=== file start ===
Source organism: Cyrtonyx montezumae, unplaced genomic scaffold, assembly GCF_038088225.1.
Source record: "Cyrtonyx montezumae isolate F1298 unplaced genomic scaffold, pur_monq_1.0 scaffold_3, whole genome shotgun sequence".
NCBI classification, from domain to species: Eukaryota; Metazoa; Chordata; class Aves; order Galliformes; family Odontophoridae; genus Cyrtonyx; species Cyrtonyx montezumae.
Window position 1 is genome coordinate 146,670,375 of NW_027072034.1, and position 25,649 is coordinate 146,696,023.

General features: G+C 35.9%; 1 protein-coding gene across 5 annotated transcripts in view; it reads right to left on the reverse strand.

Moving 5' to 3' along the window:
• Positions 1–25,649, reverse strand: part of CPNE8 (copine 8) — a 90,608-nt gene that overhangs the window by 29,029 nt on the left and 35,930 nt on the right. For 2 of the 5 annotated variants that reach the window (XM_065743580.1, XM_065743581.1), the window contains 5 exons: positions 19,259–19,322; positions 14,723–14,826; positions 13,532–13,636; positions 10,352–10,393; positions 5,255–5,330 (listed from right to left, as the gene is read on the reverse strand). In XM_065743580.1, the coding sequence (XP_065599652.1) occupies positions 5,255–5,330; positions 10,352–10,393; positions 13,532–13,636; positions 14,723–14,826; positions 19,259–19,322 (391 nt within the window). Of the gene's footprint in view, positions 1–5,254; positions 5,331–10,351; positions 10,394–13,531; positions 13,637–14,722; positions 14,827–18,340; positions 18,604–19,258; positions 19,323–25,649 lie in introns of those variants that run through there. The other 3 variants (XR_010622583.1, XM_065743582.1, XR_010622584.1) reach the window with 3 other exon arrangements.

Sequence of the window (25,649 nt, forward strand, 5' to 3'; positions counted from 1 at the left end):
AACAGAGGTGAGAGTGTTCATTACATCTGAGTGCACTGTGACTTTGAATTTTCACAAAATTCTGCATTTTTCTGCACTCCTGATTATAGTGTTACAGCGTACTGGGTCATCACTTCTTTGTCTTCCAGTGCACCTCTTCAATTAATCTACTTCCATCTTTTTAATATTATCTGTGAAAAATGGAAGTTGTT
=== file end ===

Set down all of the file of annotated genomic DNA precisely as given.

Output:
Source organism: Cyrtonyx montezumae, unplaced genomic scaffold, assembly GCF_038088225.1.
Source record: "Cyrtonyx montezumae isolate F1298 unplaced genomic scaffold, pur_monq_1.0 scaffold_3, whole genome shotgun sequence".
NCBI classification, from domain to species: Eukaryota; Metazoa; Chordata; class Aves; order Galliformes; family Odontophoridae; genus Cyrtonyx; species Cyrtonyx montezumae.
Window position 1 is genome coordinate 146,670,375 of NW_027072034.1, and position 25,649 is coordinate 146,696,023.

General features: G+C 35.9%; 1 protein-coding gene across 5 annotated transcripts in view; it reads right to left on the reverse strand.

Moving 5' to 3' along the window:
• Positions 1–25,649, reverse strand: part of CPNE8 (copine 8) — a 90,608-nt gene that overhangs the window by 29,029 nt on the left and 35,930 nt on the right. For 2 of the 5 annotated variants that reach the window (XM_065743580.1, XM_065743581.1), the window contains 5 exons: positions 19,259–19,322; positions 14,723–14,826; positions 13,532–13,636; positions 10,352–10,393; positions 5,255–5,330 (listed from right to left, as the gene is read on the reverse strand). In XM_065743580.1, the coding sequence (XP_065599652.1) occupies positions 5,255–5,330; positions 10,352–10,393; positions 13,532–13,636; positions 14,723–14,826; positions 19,259–19,322 (391 nt within the window). Of the gene's footprint in view, positions 1–5,254; positions 5,331–10,351; positions 10,394–13,531; positions 13,637–14,722; positions 14,827–18,340; positions 18,604–19,258; positions 19,323–25,649 lie in introns of those variants that run through there. The other 3 variants (XR_010622583.1, XM_065743582.1, XR_010622584.1) reach the window with 3 other exon arrangements.

Sequence of the window (25,649 nt, forward strand, 5' to 3'; positions counted from 1 at the left end):
AACAGAGGTGAGAGTGTTCATTACATCTGAGTGCACTGTGACTTTGAATTTTCACAAAATTCTGCATTTTTCTGCACTCCTGATTATAGTGTTACAGCGTACTGGGTCATCACTTCTTTGTCTTCCAGTGCACCTCTTCAATTAATCTACTTCCATCTTTTTAATATTATCTGTGAAAAATGGAAGTTGTT